Dublin is full of secret treasures, and nearby is one of my favourites. Next door to the majestic St Patrick’s Cathedral is Marsh’s Library, founded in 1701 and a historic trove of ancient books, manuscripts and incunabula, which is the name for books printed before 1500. Lovers of the written word should also be sure to visit the more well-known Trinity College Long Rooman impressive sight filled with 200,000 of the college's oldest books.
 
It’s dinner time. In a sea of choice I opt for a newer opening, Clanbrassil House. It’s one of the hottest spots in the Liberties, the traditional Dublin neighbourhood that is undergoing a renaissance in recent years – the oldest part of the city is now full of new restaurants and bars. After dinner, another little surprise: that bottle of Teeling whiskey I’ve been carrying around. I finally produce it at Drop Dead Twice, a cocktail bar with a difference. We provide the booze, and the expert bartender serves up gorgeous cocktails according to our specifications.

Cosy interior of an Irish pub

A cosy Dublin pub

Day three

What’s the best way to work off the night before? For this itinerary, the answer is in the mountains that ring the city’s southern edges. The bike trails at Ticknock in Ballinteer have something for riders of all levels – even the basic one-hour trail is a proper workout and gives you great views to boot. We rent bikes, protective gear and away we go – last night’s endeavours disappear in a vapour trail behind us.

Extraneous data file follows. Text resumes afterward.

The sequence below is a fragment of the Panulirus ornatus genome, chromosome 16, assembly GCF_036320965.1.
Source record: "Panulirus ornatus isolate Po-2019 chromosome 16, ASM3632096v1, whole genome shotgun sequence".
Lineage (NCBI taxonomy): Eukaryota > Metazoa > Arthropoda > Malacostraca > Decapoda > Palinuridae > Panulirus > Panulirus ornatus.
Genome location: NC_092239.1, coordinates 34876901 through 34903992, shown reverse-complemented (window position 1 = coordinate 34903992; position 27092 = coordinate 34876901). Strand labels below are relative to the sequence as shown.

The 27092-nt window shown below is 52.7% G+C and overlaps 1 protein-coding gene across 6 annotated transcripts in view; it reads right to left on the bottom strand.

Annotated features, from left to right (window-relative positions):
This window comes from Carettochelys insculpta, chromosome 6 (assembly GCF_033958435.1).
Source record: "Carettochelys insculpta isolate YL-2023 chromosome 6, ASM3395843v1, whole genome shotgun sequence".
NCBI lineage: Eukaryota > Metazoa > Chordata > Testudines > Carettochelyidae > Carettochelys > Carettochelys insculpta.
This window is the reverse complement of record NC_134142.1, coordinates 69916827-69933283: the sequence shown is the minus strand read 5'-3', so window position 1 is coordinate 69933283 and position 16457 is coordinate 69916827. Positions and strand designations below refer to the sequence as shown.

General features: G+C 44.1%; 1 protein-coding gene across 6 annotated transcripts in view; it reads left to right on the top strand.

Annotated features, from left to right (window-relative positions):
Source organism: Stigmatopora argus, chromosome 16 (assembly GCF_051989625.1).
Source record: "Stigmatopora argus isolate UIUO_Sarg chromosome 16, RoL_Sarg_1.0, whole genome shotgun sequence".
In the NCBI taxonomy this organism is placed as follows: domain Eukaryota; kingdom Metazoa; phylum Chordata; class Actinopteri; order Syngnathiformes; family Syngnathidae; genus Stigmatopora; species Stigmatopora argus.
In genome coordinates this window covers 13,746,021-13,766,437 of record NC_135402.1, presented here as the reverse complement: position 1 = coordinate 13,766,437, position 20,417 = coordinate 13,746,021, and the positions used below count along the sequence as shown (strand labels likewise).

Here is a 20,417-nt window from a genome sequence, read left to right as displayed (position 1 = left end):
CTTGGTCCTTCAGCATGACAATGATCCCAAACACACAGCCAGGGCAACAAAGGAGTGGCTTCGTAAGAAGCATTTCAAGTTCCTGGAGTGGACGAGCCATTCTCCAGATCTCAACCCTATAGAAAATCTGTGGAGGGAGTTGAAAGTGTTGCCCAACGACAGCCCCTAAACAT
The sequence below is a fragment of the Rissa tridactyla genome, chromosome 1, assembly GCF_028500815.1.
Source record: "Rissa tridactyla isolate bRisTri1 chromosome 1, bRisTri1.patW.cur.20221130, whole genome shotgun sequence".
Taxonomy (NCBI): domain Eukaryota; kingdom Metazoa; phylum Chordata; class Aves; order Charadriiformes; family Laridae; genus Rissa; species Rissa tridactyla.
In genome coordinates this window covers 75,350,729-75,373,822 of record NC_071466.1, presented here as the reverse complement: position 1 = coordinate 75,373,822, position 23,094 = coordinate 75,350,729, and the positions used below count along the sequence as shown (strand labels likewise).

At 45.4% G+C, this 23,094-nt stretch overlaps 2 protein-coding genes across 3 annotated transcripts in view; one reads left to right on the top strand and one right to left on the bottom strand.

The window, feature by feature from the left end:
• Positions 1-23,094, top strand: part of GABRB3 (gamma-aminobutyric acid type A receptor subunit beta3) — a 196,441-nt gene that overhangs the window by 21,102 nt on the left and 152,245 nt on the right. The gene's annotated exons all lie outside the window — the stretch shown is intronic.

Cyclists enjoying view of Dublin from mountain

Mountain biking

At lunchtime, it’s time for my friend to get his train to Cork, where he’ll spend a few days with his family before returning to New York. On our way to the station, I ask him if he’s enjoyed himself. “Even this stubborn Corkonian always knew Dublin was a great city,” he says, “but I didn’t expect it to surprise me as much as it did.” That sounds like a compliment, and for this travel writer, a job well done.

Fionn Davenport

Fionn Davenport | Travel Writer

A Lonely Planet author, award-winning travel journalist and radio presenter, Fionn Davenport is one of Ireland's best-known voices in travel writing.